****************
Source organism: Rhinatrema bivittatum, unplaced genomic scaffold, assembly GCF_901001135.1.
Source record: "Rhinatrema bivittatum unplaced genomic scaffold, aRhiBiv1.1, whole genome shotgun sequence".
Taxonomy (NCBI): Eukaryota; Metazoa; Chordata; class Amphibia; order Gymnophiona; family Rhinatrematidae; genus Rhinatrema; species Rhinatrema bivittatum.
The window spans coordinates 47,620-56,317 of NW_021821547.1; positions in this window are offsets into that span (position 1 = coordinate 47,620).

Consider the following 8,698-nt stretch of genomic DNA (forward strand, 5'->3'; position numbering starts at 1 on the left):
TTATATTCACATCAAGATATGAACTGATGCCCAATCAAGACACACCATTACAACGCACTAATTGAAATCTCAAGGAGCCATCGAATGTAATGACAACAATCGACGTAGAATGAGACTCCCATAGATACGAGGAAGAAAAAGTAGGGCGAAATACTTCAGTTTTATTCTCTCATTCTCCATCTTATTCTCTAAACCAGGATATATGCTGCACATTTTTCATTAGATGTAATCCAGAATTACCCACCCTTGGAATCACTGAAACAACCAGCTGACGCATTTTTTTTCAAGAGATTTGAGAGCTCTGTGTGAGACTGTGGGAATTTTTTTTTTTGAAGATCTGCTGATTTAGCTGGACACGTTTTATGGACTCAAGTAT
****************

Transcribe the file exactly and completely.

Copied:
Source organism: Rhinatrema bivittatum, unplaced genomic scaffold, assembly GCF_901001135.1.
Source record: "Rhinatrema bivittatum unplaced genomic scaffold, aRhiBiv1.1, whole genome shotgun sequence".
Taxonomy (NCBI): Eukaryota; Metazoa; Chordata; class Amphibia; order Gymnophiona; family Rhinatrematidae; genus Rhinatrema; species Rhinatrema bivittatum.
The window spans coordinates 47,620-56,317 of NW_021821547.1; positions in this window are offsets into that span (position 1 = coordinate 47,620).

Consider the following 8,698-nt stretch of genomic DNA (forward strand, 5'->3'; position numbering starts at 1 on the left):
TTATATTCACATCAAGATATGAACTGATGCCCAATCAAGACACACCATTACAACGCACTAATTGAAATCTCAAGGAGCCATCGAATGTAATGACAACAATCGACGTAGAATGAGACTCCCATAGATACGAGGAAGAAAAAGTAGGGCGAAATACTTCAGTTTTATTCTCTCATTCTCCATCTTATTCTCTAAACCAGGATATATGCTGCACATTTTTCATTAGATGTAATCCAGAATTACCCACCCTTGGAATCACTGAAACAACCAGCTGACGCATTTTTTTTCAAGAGATTTGAGAGCTCTGTGTGAGACTGTGGGAATTTTTTTTTTTGAAGATCTGCTGATTTAGCTGGACACGTTTTATGGACTCAAGTAT